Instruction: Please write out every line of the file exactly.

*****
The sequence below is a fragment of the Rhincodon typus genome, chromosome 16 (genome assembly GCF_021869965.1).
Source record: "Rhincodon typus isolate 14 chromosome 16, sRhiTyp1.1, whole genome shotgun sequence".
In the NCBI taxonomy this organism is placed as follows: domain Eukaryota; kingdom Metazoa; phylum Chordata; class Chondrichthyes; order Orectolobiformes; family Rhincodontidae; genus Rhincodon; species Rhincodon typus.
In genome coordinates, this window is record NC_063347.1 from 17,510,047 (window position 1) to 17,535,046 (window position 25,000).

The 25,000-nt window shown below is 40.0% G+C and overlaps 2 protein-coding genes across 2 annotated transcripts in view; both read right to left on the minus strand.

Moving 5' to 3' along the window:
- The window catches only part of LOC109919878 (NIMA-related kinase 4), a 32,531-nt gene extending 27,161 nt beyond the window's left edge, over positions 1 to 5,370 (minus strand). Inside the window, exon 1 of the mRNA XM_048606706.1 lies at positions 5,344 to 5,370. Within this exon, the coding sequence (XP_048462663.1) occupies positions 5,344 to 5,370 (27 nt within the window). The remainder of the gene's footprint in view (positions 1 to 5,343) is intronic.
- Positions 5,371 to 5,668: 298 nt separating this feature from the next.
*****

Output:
The sequence below is a fragment of the Rhincodon typus genome, chromosome 16 (genome assembly GCF_021869965.1).
Source record: "Rhincodon typus isolate 14 chromosome 16, sRhiTyp1.1, whole genome shotgun sequence".
In the NCBI taxonomy this organism is placed as follows: domain Eukaryota; kingdom Metazoa; phylum Chordata; class Chondrichthyes; order Orectolobiformes; family Rhincodontidae; genus Rhincodon; species Rhincodon typus.
In genome coordinates, this window is record NC_063347.1 from 17,510,047 (window position 1) to 17,535,046 (window position 25,000).

The 25,000-nt window shown below is 40.0% G+C and overlaps 2 protein-coding genes across 2 annotated transcripts in view; both read right to left on the minus strand.

Moving 5' to 3' along the window:
- The window catches only part of LOC109919878 (NIMA-related kinase 4), a 32,531-nt gene extending 27,161 nt beyond the window's left edge, over positions 1 to 5,370 (minus strand). Inside the window, exon 1 of the mRNA XM_048606706.1 lies at positions 5,344 to 5,370. Within this exon, the coding sequence (XP_048462663.1) occupies positions 5,344 to 5,370 (27 nt within the window). The remainder of the gene's footprint in view (positions 1 to 5,343) is intronic.
- Positions 5,371 to 5,668: 298 nt separating this feature from the next.